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As I began phasing out all my household items with toxic ingredients, I replaced toilet paper first. Why? Because I use it all the time and because there wasn’t a drastic price difference between the conventional brands and the more natural ones. As an added bonus, you’re saving trees, too. Discover the best non toxic toilet paper to protect yourself from harmful chemicals and help the environment while still offering your rear a pleasant experience.
What’s wrong with regular toilet paper?
Of course, you’ve probably never given your toilet paper a second thought. I know I hadn’t.
Then one day, I came across a website called Is It Bad For You? Now, this website is both a blessing and a curse. You can easily waste hours looking up everything you’ve ever eaten or used. And sometimes ignorance is bliss, right? Plus, some of the entries are pretty obvious. We all know soda, Doritos, and Skittles are bad for us (though it’s interesting to know exactly WHY they are).
But some are not so obvious and can be enlightening. Because of this website, I no longer drink CoffeeMate.
Somewhere down the rabbit hole, I stumbled upon toilet paper. I learned that most toilet paper is bleached with chlorine and chlorine dioxide. This gives toilet paper its pretty white color, but the bleaching process releases dioxins. According to the EPA, dioxins can cause cancer, issues with the reproductive and immune systems, and hormone interference.
Other things to look for on toilet paper labels?
Another toxic ingredient often contained in toilet paper is formaldehyde. This can also lead to cancer as well as vaginal irritation. You probably won’t see “formaldehyde” on the ingredient list (if there is one), but the label “Ultra Strong” is usually a giveaway.
Next, you want to watch out for fragrances. Usually the label will say something like “lavender scent” (yes, I made the mistake once of coming home with this toilet paper before I noticed the label!). As is the case with cosmetics, the label “fragrance” is often used as a loophole to mask all sorts of toxic ingredients.
Finally, you should be wary of toilet papers “with lotion.” Sure, it sounds nice. But these lotions such as the one in Charmin’s version often use mineral oil as a base. The dangers of mineral oil, a byproduct of petroleum, include its potential carcinogenic properties, the fact that it clogs your pores (possibly leading to butt acne — yikes!), and its link to estrogen dominance. Estrogen dominance in turn leads to mood swings, fatigue, insomnia, and a decreased sex drive. Worse, mineral oil cannot be metabolized, which means it stays in your system forever.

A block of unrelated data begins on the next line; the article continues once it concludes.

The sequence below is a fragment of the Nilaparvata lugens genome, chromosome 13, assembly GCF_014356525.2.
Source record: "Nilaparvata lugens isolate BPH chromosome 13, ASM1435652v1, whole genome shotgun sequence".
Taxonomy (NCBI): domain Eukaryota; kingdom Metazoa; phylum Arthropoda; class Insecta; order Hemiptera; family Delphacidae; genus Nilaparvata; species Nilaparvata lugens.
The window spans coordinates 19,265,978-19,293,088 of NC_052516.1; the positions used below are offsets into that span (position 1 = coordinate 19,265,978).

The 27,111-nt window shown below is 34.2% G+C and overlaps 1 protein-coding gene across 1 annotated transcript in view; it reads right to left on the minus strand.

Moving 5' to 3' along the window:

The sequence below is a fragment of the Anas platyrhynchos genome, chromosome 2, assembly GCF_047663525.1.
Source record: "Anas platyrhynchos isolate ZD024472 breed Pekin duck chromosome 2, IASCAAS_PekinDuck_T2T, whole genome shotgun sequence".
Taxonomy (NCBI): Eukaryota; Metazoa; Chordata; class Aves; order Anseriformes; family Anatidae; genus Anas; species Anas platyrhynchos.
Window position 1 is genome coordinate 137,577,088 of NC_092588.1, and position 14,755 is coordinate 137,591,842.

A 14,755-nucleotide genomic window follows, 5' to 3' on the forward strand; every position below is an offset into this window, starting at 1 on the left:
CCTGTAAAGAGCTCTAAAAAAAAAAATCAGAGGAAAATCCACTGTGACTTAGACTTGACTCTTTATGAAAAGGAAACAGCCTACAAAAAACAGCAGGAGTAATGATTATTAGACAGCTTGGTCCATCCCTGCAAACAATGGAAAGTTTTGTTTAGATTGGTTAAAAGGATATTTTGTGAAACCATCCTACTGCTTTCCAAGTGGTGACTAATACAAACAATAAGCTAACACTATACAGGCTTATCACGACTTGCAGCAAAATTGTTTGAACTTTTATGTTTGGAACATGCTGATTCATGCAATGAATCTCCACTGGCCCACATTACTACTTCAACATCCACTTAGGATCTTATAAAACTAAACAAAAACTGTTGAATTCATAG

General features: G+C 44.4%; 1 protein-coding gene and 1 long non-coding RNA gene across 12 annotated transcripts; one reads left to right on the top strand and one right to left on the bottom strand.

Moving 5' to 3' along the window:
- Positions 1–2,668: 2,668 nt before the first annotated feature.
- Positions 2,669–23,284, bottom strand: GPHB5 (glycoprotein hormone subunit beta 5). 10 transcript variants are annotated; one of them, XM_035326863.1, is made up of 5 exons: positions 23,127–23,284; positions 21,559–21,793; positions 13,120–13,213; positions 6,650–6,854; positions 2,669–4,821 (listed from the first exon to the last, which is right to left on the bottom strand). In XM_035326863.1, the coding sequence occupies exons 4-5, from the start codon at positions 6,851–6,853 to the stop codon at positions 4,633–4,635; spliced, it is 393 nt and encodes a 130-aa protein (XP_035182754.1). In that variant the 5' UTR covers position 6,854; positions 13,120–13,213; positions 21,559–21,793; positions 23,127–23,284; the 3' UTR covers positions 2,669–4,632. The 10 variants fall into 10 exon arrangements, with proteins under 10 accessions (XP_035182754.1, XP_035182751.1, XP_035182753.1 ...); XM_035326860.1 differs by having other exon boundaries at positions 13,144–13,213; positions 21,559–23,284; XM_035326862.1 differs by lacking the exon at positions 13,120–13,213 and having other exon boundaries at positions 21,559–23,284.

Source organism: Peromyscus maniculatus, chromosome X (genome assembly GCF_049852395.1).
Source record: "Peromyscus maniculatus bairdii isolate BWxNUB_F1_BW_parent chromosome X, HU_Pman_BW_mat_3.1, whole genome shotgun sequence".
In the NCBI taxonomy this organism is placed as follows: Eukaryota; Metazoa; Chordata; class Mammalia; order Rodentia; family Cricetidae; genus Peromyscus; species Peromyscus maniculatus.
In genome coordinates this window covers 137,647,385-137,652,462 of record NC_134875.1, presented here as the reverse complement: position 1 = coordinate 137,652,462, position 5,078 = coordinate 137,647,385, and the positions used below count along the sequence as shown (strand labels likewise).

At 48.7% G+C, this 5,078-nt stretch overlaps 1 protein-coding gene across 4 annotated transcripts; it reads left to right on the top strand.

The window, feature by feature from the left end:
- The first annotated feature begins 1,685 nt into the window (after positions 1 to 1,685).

To buy recycled or not recycled…that is the question
As enlightening as the IIBFY article on toilet paper was, reading it threw a monkey wrench in my tidy solution. Most non toxic toilet papers that do not use dyes or fragrances are also made from recycled materials. Protect your health and save the trees. A win-win…right?
Unfortunately, the article points out that recycled toilet paper often contains BPAs, which are linked to hormone disruption.
Upon further investigation, though, I discovered that recycled toilet paper contains only trace amounts of BPAs when compared to other paper materials such as cash register receipts and when compared to plastic products such as water bottles. In other words, not enough to likely make a difference. When you consider the fact that the toilet paper industry destroys roughly 27,000 trees a day, this seems like a reasonable tradeoff.
The Best Non Toxic Toilet “Paper” NOT Made From Trees
Perhaps you’re still wary of using recycled toilet paper, though. Thankfully, I’ve found a solution.
Enter bamboo bath tissue.
Bamboo bath tissue not only presents a healthier and environmentally friendlier solution to toilet paper made from trees, but it also feels nicer! It’s soft and silky and, though thin, is surprisingly strong. Now, it may not be Charmin soft, but it also doesn’t leave behind that annoying lint residue or irritate my lady parts (I’m very sensitive in that region, which is also why I stick to all-cotton underwear).